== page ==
Released in 1943, The Song of Bernadette is based on the true story of Bernadette Soubirous, a sickly young lady who (in 1858) claims to experience visions of a beautiful woman in Lourdes, France. The woman in the visions is assumed to be the Virgin Mary. Hoards of people begin joining Bernadette as she visits the grotto where the vision appears. She has requested Bernadette’s presence for 15 consecutive days. Some of the many who accompany her begin to experience recovery from various maladies, unexplainable by that era’s standards of medical science.
Your mileage will likely vary depending on whether or not you consider yourself a believer in the Christian faith. The filmmakers—chief among them director Henry King, producer William Perlberg, and screenwriter George Seaton—seem to take a pro-miracle, pro-Bernadette stance. Her communication with this vision is presented very much at face value, free of irony or cynicism. But agnostics and atheists fear not. The Song of Bernadette is no mere piece of one-sided Christian propaganda, as numerous characters doubt and debate the legitimacy of Bernadette’s alleged visions. These doubters are not limited to the bureaucrats of Lourdes. Even the faith of many religious personnel wavers as they question whether this ignorant peasant girl has truly been chosen for divine intervention.
Twilight Time has recently issued The Song of Bernadette as a limited edition Blu-ray (only 3,000 copies available). And again, regardless of one’s own personal beliefs, it’s quite an important and worthwhile film from a historical perspective. The film was nominated for an impressive 12 Academy Awards, including Best Picture and Best Director (it lost both, quite understandably, to Casablanca). It received four Oscars, including Jennifer Jones for her portrayal of the title character. Jones would go on to be nominated for four additional Oscars throughout her career, which effectively ended for all practical purposes with the death of her second husband, legendary film producer David O. Selznick (she appeared in very few films thereafter). Born Phylis Isley, she landed the lead in Bernadette after only a couple minor roles.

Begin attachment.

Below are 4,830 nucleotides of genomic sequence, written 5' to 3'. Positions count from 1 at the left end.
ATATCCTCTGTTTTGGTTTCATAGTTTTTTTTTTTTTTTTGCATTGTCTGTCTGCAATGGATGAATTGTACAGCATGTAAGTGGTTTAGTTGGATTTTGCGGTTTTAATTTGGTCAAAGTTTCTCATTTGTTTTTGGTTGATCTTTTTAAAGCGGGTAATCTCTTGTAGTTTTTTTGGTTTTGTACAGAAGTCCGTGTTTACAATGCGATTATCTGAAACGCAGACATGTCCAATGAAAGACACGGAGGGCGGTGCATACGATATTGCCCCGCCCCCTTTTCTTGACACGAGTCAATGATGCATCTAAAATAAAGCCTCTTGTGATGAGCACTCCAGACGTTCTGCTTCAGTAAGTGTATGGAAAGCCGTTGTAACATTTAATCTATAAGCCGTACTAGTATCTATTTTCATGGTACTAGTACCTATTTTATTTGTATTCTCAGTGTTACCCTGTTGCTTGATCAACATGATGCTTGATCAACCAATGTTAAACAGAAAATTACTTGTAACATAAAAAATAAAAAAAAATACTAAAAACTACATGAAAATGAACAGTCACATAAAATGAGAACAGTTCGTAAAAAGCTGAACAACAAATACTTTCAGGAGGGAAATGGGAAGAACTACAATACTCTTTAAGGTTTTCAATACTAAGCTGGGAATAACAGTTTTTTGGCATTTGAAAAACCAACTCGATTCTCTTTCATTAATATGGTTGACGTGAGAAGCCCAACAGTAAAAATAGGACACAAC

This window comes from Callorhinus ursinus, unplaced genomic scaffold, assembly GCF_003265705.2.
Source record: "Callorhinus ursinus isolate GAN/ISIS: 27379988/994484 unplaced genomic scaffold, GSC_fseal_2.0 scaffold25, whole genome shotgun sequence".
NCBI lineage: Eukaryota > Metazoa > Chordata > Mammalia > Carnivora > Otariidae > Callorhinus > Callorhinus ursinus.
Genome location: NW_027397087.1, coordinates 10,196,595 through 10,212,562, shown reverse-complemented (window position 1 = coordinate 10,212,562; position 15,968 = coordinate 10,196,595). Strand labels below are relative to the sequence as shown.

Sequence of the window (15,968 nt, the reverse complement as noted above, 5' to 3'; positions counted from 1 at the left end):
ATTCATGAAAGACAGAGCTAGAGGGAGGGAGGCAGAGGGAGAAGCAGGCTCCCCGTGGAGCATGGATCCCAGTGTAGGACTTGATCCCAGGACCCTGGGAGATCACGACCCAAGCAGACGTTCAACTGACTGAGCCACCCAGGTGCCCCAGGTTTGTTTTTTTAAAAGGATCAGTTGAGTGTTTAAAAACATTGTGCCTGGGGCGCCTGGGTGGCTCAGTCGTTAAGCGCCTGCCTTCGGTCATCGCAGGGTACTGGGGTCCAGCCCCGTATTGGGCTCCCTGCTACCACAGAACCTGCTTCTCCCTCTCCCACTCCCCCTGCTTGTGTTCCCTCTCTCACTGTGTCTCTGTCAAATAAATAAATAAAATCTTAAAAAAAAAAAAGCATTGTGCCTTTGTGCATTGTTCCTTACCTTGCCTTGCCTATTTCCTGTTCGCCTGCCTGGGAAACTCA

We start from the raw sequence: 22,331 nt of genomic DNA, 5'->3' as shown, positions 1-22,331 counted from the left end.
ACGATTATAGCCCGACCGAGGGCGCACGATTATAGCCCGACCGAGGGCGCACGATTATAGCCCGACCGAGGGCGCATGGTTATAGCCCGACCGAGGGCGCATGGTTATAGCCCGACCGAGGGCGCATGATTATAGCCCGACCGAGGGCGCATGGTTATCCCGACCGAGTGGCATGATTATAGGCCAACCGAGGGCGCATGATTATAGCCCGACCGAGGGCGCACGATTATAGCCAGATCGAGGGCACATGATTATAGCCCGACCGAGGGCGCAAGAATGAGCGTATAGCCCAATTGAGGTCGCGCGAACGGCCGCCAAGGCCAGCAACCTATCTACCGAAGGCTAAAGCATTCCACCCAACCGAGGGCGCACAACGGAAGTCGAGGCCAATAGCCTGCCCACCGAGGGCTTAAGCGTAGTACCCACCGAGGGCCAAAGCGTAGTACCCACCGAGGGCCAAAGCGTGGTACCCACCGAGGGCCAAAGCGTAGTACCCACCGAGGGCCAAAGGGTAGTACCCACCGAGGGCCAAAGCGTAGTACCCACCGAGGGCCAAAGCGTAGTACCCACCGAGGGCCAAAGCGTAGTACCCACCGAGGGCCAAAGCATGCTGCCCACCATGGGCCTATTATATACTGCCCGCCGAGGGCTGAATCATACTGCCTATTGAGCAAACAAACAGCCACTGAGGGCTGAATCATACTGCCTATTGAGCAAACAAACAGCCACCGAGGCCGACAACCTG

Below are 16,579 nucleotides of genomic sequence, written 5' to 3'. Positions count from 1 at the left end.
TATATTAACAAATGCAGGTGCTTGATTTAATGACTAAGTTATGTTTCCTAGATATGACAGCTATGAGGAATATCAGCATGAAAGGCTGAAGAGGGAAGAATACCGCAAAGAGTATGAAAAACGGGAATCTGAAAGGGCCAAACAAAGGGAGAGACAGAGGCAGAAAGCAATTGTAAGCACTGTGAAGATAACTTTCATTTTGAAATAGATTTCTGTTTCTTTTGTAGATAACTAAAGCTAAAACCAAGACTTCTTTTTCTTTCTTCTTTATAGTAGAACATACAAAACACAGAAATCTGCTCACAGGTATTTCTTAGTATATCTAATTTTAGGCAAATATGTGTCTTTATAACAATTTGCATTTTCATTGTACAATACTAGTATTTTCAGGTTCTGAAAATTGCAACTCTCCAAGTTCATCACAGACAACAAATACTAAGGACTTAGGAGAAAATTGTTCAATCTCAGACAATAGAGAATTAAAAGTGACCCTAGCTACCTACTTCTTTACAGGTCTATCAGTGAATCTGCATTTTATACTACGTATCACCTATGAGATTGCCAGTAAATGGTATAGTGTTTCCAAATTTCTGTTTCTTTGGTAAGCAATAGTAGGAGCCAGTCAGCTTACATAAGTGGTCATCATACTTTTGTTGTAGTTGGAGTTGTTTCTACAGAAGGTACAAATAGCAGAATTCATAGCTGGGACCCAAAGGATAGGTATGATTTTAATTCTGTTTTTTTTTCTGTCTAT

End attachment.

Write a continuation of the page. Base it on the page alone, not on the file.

Despite a potentially overbearing running time of 156 minutes given the relatively simple narrative, Bernadette moves along at a brisk pace. As good fortune strikes not only Bernadette’s dirt poor family but also many others in Lourdes, city officials become concerned with the growing hysteria surrounding pilgrimages to the grotto where Bernadette supposedly communicates with the vision. A particularly strong, understated performance is turned in by Vincent Price as the Imperial Prosecutor Vital Dutour. Also standing out is J. Lee Cobb as skeptic and man of science Dr. Dozous, unable to explain away the mysterious circumstances of Bernadette’s behavior and the apparently connected healings.
It’s only fair to point out the visual problems inherent in the source materials used for this transfer. As evidenced by the restoration demo, I don’t doubt that Twilight Time was provided with the best elements known to exist. But there are specs and scratches throughout, occasionally enough to be distracting. Luckily clarity and detail are surprisingly strong and there is a pleasing layer of fine, natural film grain. Contrast is occasionally a little too low, presenting a washed out image at times.
The lossless 1.0 DTS-HD Master Audio mono track is in surprisingly great shape, considering the problems with the visuals. As with many soundtracks of its vintage, there’s nothing fancy about it. It’s just a solid, clean presentation of dialogue, effects, and Alfred Newman’s celebrated, Oscar-winning score.
The main supplement to Bernadette is a highly information commentary track featuring film historians Donald Spoto (also a religious scholar), John Burlingame (who analyzes Newman’s score), and Edward Z. Epstein (a Jennifer Jones expert). Anyone seeking greater context for this film would do well to listen to this track. As is customary for Twilight Time releases, the score is presented as an isolated, 2.0 DTS-HD track. There’s a short restoration demo and the film’s theatrical trailer. Not to be overlooked is Julie Kirgo’s thoughtful essay in the Blu-ray booklet.
The limited edition Blu-ray of The Song of Bernadette can be ordered through Twilight Time’s exclusive distributor, Screen Archives, while supplies last.